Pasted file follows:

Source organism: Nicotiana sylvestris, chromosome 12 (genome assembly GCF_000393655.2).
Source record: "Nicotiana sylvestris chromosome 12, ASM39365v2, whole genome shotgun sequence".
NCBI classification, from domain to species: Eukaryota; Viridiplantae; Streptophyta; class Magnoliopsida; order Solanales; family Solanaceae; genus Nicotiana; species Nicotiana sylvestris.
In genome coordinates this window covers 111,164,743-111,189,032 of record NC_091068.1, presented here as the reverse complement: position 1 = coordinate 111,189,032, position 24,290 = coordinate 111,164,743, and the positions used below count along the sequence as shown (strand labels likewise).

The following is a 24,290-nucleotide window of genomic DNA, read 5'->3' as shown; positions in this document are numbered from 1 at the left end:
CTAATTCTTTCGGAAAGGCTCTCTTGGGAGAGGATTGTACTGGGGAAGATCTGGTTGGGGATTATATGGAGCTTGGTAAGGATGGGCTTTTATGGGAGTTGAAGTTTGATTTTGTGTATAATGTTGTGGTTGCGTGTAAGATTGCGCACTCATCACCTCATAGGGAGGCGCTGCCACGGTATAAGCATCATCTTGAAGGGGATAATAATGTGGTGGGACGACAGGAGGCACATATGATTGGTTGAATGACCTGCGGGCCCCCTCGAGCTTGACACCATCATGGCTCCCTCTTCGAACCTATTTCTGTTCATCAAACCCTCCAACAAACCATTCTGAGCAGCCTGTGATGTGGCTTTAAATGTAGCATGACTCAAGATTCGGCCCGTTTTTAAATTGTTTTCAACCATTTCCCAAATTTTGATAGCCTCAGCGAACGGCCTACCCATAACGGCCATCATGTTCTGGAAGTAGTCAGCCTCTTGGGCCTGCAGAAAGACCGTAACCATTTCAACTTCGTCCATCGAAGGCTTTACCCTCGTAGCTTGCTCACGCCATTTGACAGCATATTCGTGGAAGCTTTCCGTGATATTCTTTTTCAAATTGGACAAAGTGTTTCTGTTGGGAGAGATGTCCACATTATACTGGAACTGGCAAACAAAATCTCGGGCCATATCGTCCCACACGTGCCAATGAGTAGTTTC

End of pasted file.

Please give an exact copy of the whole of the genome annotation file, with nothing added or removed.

Source organism: Nicotiana sylvestris, chromosome 12 (genome assembly GCF_000393655.2).
Source record: "Nicotiana sylvestris chromosome 12, ASM39365v2, whole genome shotgun sequence".
NCBI classification, from domain to species: Eukaryota; Viridiplantae; Streptophyta; class Magnoliopsida; order Solanales; family Solanaceae; genus Nicotiana; species Nicotiana sylvestris.
In genome coordinates this window covers 111,164,743-111,189,032 of record NC_091068.1, presented here as the reverse complement: position 1 = coordinate 111,189,032, position 24,290 = coordinate 111,164,743, and the positions used below count along the sequence as shown (strand labels likewise).

The following is a 24,290-nucleotide window of genomic DNA, read 5'->3' as shown; positions in this document are numbered from 1 at the left end:
CTAATTCTTTCGGAAAGGCTCTCTTGGGAGAGGATTGTACTGGGGAAGATCTGGTTGGGGATTATATGGAGCTTGGTAAGGATGGGCTTTTATGGGAGTTGAAGTTTGATTTTGTGTATAATGTTGTGGTTGCGTGTAAGATTGCGCACTCATCACCTCATAGGGAGGCGCTGCCACGGTATAAGCATCATCTTGAAGGGGATAATAATGTGGTGGGACGACAGGAGGCACATATGATTGGTTGAATGACCTGCGGGCCCCCTCGAGCTTGACACCATCATGGCTCCCTCTTCGAACCTATTTCTGTTCATCAAACCCTCCAACAAACCATTCTGAGCAGCCTGTGATGTGGCTTTAAATGTAGCATGACTCAAGATTCGGCCCGTTTTTAAATTGTTTTCAACCATTTCCCAAATTTTGATAGCCTCAGCGAACGGCCTACCCATAACGGCCATCATGTTCTGGAAGTAGTCAGCCTCTTGGGCCTGCAGAAAGACCGTAACCATTTCAACTTCGTCCATCGAAGGCTTTACCCTCGTAGCTTGCTCACGCCATTTGACAGCATATTCGTGGAAGCTTTCCGTGATATTCTTTTTCAAATTGGACAAAGTGTTTCTGTTGGGAGAGATGTCCACATTATACTGGAACTGGCAAACAAAATCTCGGGCCATATCGTCCCACACGTGCCAATGAGTAGTTTC